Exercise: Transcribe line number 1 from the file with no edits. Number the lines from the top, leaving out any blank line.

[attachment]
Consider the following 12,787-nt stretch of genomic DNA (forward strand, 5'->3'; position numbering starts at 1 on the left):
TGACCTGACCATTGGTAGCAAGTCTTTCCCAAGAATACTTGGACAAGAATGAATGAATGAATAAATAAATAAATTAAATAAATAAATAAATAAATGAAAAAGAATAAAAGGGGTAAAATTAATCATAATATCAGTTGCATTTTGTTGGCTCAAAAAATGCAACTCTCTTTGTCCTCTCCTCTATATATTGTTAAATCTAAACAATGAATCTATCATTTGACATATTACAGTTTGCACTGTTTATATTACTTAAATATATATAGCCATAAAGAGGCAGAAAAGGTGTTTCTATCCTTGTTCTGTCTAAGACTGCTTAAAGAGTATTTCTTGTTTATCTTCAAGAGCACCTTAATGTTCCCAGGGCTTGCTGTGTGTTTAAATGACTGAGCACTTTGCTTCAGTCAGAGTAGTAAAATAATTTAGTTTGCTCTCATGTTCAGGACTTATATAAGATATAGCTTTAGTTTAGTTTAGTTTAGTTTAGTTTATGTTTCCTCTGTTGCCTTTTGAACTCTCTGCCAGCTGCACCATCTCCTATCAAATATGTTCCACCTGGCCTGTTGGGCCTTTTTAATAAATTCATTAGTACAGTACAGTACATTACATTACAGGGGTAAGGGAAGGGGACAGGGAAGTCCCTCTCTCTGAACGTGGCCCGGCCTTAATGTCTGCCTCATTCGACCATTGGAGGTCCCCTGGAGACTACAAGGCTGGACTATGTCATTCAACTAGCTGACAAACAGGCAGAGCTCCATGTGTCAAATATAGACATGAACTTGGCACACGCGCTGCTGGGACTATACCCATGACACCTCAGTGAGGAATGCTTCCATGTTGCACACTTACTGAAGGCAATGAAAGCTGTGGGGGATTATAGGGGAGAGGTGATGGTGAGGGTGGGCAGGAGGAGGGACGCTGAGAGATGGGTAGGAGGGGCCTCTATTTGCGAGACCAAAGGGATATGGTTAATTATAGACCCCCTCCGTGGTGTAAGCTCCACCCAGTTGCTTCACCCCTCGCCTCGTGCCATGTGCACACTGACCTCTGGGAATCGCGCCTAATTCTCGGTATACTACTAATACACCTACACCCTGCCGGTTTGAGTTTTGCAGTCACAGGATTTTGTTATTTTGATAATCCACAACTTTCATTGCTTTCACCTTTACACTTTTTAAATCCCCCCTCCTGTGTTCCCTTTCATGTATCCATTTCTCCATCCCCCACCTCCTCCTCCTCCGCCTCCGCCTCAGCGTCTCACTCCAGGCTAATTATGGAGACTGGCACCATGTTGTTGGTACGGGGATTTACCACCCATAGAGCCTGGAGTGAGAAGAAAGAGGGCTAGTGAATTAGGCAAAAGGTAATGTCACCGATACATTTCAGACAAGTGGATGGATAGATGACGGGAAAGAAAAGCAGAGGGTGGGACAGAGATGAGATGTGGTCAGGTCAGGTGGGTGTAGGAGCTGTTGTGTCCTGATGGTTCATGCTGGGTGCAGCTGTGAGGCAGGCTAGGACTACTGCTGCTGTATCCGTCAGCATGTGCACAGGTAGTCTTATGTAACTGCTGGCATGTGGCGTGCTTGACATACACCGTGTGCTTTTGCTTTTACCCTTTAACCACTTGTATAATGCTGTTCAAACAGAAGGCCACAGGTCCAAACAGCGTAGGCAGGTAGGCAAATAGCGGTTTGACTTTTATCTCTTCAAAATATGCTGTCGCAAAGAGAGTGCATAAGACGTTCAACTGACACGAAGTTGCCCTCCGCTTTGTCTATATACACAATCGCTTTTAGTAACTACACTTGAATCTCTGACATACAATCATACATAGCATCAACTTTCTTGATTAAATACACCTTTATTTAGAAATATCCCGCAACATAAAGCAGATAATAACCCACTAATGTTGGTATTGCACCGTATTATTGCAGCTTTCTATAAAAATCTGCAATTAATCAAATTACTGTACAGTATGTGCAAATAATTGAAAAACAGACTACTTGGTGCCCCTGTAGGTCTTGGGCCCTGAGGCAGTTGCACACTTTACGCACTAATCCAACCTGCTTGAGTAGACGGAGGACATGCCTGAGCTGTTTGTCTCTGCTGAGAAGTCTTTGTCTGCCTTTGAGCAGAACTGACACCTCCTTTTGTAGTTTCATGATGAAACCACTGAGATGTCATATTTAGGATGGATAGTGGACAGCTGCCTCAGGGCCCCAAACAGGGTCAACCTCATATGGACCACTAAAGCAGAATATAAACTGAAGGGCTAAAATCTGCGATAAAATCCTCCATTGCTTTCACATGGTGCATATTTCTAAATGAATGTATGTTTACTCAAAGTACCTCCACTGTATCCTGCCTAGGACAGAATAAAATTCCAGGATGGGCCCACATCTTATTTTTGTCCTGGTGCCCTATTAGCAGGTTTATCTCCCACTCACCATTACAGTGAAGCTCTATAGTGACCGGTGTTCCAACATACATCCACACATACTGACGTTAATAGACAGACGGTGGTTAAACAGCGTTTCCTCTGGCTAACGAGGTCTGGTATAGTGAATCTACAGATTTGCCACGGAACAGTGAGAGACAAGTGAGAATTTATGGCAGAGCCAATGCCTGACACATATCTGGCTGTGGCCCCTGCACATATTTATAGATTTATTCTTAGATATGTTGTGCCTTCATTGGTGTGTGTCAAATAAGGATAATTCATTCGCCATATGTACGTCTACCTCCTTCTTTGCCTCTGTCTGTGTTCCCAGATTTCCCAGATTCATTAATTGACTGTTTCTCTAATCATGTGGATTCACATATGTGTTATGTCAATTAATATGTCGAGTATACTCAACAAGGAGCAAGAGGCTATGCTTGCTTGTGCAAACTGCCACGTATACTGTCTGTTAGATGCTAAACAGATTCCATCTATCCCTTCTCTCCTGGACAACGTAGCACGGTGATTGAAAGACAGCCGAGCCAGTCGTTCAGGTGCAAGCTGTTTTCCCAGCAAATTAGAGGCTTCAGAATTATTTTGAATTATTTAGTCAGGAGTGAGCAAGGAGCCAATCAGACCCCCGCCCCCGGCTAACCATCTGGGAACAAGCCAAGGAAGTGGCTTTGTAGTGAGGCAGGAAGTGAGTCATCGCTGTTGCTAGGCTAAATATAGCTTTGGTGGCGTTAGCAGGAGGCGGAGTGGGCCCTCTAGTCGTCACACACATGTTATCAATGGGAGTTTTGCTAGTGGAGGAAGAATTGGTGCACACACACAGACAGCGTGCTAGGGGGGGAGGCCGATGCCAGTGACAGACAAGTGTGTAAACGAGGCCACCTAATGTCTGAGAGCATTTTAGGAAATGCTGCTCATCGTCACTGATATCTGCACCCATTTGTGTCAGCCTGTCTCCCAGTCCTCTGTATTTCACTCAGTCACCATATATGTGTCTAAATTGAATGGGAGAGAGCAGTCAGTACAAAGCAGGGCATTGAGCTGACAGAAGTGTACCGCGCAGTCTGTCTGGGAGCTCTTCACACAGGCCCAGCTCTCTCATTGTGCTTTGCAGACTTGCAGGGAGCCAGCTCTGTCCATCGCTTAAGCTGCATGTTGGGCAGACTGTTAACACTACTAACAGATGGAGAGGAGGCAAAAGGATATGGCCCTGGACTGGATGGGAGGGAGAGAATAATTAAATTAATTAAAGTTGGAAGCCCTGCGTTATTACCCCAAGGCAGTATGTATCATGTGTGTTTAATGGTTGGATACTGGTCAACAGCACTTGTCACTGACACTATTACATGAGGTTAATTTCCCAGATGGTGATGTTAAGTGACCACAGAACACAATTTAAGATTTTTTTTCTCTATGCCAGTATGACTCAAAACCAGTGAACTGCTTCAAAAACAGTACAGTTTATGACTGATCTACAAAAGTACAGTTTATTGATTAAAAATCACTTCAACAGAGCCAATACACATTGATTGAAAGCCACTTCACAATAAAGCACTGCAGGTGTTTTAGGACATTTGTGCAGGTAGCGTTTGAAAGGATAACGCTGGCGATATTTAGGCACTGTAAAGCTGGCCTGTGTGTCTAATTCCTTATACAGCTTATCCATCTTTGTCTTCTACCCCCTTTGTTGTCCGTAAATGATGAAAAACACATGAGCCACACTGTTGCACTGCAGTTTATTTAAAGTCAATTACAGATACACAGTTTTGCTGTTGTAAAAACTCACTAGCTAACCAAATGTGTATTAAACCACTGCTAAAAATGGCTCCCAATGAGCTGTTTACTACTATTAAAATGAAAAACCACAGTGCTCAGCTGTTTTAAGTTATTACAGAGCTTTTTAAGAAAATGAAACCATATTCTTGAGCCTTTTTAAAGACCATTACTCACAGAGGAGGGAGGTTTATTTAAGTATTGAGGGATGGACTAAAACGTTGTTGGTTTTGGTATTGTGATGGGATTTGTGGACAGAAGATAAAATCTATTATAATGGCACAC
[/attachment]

Consider the following 12,787-nt stretch of genomic DNA (forward strand, 5'->3'; position numbering starts at 1 on the left):